by Rob Gonsalves
Including the mongoose's armpit.
It's fitting, perhaps, that I first heard about Jerry Lewis' "The Total Film-Maker" in Bill Griffith's absurdist comic strip "Zippy the Pinhead."
Griffith was fixated on one line from the book's prologue: "You have to know all the technical crap as well as how to smell out the intangibles, then go make the birth of a simian under a Jewish gypsy lying in a truck in Fresno during a snowstorm prior to the wheat fields burning while a priest begs a rabbi to hug his foot."
When you read the book, though, that slice of advice actually makes sense. To translate from Jerry-ese to English: "Learn the basics, then do all the weird stuff you want."
First published in 1971, drawn from many hours of tape recordings of Jerry's film course at USC, The Total Film-Maker is probably the most readable and common-sensical book any aspiring director could own. Unfortunately, it's out of print. No matter. If you want to make movies, do what you have to do to find a copy. If you don't want to make movies, but simply want a fascinating account of Lewis' filmmaking (sorry, "film-making") career with dozens of examples of what he had to do to get film in the can, find a copy. If you're a Jerry fan, find a copy. You can't have mine.
Spiked with bits of Jerry's inimitable verbal humor (on shooting inserts: "Some directors want to shoot everything in their picture, including the mongoose's armpit"), the book is divided into "Production," "Post-Production," and "Comedy," the third section focusing on how to shoot funny stuff. Now, some of the specifics are outdated these days. Hell, we're talking 37 years ago. But Jerry's tough-minded creative advice still holds true. Even if you don't want to make slapstick pitched at six-year-olds, you'd do well to heed a lot of his guidelines, particularly his chapter on dealing with actors. (As an actor himself, he's seen it from both sides.)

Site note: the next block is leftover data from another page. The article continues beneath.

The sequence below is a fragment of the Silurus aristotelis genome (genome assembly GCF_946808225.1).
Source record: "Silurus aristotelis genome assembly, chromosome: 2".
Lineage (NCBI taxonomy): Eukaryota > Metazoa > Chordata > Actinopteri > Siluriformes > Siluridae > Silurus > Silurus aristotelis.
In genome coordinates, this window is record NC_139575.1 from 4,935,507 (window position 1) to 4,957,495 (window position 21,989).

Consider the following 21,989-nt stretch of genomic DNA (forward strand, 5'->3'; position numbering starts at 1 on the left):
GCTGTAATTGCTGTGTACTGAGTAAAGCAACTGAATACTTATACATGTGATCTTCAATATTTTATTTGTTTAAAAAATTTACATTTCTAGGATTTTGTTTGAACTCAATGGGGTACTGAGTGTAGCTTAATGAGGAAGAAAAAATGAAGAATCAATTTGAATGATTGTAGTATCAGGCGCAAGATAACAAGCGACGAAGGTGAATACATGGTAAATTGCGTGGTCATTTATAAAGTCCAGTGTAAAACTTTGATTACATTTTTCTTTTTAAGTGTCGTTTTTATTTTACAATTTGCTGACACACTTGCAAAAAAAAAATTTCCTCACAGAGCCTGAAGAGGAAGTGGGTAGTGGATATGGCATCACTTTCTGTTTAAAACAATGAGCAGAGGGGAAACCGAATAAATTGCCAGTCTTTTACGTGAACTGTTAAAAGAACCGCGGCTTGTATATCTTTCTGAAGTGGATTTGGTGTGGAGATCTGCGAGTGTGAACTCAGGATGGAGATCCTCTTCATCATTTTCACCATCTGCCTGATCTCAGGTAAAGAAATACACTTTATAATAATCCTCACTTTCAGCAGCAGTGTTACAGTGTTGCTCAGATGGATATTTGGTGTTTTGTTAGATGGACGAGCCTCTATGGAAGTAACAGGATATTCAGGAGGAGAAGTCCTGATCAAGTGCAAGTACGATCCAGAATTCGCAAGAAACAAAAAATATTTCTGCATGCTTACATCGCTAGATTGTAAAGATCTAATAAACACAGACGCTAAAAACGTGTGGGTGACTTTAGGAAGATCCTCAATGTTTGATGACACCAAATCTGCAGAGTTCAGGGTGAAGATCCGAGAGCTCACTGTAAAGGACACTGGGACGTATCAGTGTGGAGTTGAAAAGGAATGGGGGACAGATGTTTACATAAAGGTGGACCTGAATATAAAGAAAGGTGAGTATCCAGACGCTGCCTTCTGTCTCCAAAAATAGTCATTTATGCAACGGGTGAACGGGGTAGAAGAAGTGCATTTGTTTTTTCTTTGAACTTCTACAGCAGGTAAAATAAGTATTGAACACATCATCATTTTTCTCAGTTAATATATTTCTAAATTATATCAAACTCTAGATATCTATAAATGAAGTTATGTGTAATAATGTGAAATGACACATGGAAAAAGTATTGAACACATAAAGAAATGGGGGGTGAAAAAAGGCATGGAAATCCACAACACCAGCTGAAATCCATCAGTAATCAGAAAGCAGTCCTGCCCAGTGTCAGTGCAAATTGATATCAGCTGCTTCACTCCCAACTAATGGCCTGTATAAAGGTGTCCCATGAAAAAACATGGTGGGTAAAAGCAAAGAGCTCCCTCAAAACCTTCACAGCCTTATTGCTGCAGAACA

Two things loudly unmentioned here: Dean Martin, and Lewis' notoriously, painfully aborted labor of love The Day the Clown Cried, which remains the Holy Grail for collectors of rare cinema. In the "good call" department, he writes this in the epilogue: "Recently I saw a film made by a twenty-one-year-old, Steven Spielberg. It was twenty-four minutes of film called Amblin', produced for around $17,000. It rocked me back. He displayed an amazing knowledge of film-making as well as creative talent." You get Jerry's take on other directors, too: Kubrick's 2001 ("a brilliant film"), Hitchcock's Psycho ("He crossed the line of decency").
Jerry is rarely given credit for being a technical pioneer. On the cover of The Total Film-Maker is the massive $900,000 indoor set he had built for The Ladies' Man, the biggest studio set ever filmed up to that point. On the same movie, Jerry started using a video camera next to the film camera, a process that changed filmmaking and became an industry standard. Even if you have little use for his actual movies, the man has contributed.
Yet he has never been honored at the Oscars, and he has not directed a feature film in 25 years (1983's Smorgasbord); he has not shot a frame of film at all in 15 years (he helmed a segment of 1993's anthology Comment Vont les Enfants). The disappointment of The Day the Clown Cried killed him a little, I think. But in this book, published only a year before that disaster, Jerry is still madly in love with film and film-making, and the love is infectious. Some enterprising publisher of film-related books (say, Applause) needs to bring The Total Film-Maker back into print, with perhaps a new introduction by Jerry (or maybe by Martin Scorsese, who directed Jerry so memorably in The King of Comedy), so it can be in bookstores alongside Robert Rodriguez's Rebel Without a Crew inspiring a whole new generation to get out there and — as Jerry exhorts — "make film, shoot film, run film."
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originally posted: 11/12/08 08:02:36
last updated: 11/12/08 08:16:13